Going forward though, they were a constant threat especially with Rommedahl rediscovering some of his 10.2 second 100 meter speed. Sadly, old warhorse Tomasson was anemic in front of goal as he tried to equal the Danish scoring record. In the final minutes of their last game against Japan, and already going home, he scored from a penalty and achieved the milestone.
In the end, I think the Danes and especially Morton Olsen underestimated Japan and had no real plan if they were to fall behind. Many of their players will no doubt retire from international duty after this cup and the team will go home disappointed.
Cameroon – D+/C-
Cameroon started the cup amid controversy as legend Roger Milla called out star striker and captain Samuel Eto’o for not recreating his club form for his country. Whereas that might be true, it is a little unfair as his club teammates possess a little more skill and quality then his national teammates.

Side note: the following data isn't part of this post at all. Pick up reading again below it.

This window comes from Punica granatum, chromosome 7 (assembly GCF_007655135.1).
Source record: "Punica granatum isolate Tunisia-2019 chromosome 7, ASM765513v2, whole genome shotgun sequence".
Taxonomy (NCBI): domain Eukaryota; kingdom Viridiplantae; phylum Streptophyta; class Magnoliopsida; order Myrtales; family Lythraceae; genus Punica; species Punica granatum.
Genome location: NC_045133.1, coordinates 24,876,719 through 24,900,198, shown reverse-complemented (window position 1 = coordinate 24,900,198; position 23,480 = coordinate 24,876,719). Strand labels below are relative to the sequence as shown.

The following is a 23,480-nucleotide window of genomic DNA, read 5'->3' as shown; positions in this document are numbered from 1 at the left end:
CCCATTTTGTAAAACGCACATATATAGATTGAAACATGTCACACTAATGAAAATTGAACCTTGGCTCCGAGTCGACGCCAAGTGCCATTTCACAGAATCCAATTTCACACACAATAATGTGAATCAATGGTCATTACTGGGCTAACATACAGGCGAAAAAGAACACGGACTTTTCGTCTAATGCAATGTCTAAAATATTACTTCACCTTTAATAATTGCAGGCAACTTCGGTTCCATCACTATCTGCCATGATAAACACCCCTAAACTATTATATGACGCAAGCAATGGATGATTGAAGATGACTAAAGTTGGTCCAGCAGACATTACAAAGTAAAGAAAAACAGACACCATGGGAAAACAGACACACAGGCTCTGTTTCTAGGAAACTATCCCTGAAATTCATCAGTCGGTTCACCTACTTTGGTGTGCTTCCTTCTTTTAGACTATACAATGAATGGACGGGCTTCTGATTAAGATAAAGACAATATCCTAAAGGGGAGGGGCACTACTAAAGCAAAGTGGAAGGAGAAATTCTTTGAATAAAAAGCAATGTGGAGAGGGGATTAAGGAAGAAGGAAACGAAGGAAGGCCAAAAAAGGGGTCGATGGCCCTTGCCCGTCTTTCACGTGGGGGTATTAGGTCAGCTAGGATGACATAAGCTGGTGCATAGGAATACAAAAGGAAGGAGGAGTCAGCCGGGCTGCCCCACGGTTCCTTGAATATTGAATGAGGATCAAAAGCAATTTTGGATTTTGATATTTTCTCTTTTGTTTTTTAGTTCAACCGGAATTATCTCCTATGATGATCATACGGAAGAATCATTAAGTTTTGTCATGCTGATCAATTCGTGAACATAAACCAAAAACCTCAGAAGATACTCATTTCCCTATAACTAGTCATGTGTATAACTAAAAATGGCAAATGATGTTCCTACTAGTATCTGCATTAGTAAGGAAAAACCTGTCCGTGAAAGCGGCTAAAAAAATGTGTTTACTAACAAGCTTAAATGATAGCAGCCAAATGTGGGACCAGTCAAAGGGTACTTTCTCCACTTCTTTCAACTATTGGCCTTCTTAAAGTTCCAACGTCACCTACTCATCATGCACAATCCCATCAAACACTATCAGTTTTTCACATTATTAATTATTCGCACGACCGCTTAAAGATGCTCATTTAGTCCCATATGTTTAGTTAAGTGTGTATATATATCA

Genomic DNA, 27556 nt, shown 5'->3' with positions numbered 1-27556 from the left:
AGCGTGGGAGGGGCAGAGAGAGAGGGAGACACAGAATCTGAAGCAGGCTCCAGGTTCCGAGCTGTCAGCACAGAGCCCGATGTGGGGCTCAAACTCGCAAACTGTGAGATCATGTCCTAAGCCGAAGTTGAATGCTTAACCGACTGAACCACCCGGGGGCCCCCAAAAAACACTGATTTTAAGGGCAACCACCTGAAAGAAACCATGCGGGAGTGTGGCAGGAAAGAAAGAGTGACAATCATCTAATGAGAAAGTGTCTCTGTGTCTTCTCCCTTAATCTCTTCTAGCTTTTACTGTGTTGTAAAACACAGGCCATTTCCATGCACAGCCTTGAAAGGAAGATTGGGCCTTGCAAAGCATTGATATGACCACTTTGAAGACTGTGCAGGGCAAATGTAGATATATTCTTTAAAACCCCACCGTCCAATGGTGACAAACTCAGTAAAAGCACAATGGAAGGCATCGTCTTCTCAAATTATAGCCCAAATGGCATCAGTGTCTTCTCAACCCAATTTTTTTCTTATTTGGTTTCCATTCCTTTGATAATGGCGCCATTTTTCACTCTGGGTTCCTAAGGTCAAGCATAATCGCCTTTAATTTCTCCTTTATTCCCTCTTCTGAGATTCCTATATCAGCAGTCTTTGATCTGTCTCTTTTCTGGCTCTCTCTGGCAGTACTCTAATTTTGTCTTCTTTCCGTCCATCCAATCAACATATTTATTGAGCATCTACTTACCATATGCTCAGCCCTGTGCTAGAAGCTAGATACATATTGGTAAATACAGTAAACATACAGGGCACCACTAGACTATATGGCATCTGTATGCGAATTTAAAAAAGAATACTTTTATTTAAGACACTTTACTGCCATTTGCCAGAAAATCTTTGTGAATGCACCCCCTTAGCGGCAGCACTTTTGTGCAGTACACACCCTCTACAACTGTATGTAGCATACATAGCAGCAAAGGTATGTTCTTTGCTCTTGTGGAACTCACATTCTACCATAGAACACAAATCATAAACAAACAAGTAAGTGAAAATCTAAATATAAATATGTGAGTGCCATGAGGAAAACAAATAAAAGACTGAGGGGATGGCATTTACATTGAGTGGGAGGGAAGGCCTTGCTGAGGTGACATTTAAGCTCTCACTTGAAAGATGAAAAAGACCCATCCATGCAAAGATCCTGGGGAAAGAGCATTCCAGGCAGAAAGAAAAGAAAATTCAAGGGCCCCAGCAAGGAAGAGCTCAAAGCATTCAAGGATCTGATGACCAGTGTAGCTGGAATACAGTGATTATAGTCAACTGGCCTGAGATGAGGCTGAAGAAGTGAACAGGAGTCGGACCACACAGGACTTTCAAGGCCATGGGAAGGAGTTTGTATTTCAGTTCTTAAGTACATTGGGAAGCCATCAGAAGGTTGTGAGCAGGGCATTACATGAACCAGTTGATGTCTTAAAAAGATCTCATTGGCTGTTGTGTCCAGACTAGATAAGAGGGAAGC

Eto’o, always a sensitive soul, threatened to quit the team. Then after their first game loss to Japan, Paul Le Guen publicly questioned the team’s attitude when in turn Eto’o question they starting selection.
In their second game, they came out guns a-blazing with the team selection suggested by Eto’o. They created chance after chance but their finishing was poor. The Danes, patient and calm, attacked them on the counter and were 2-1 winners. The Indomitable Lions became the first team eliminated from the competition.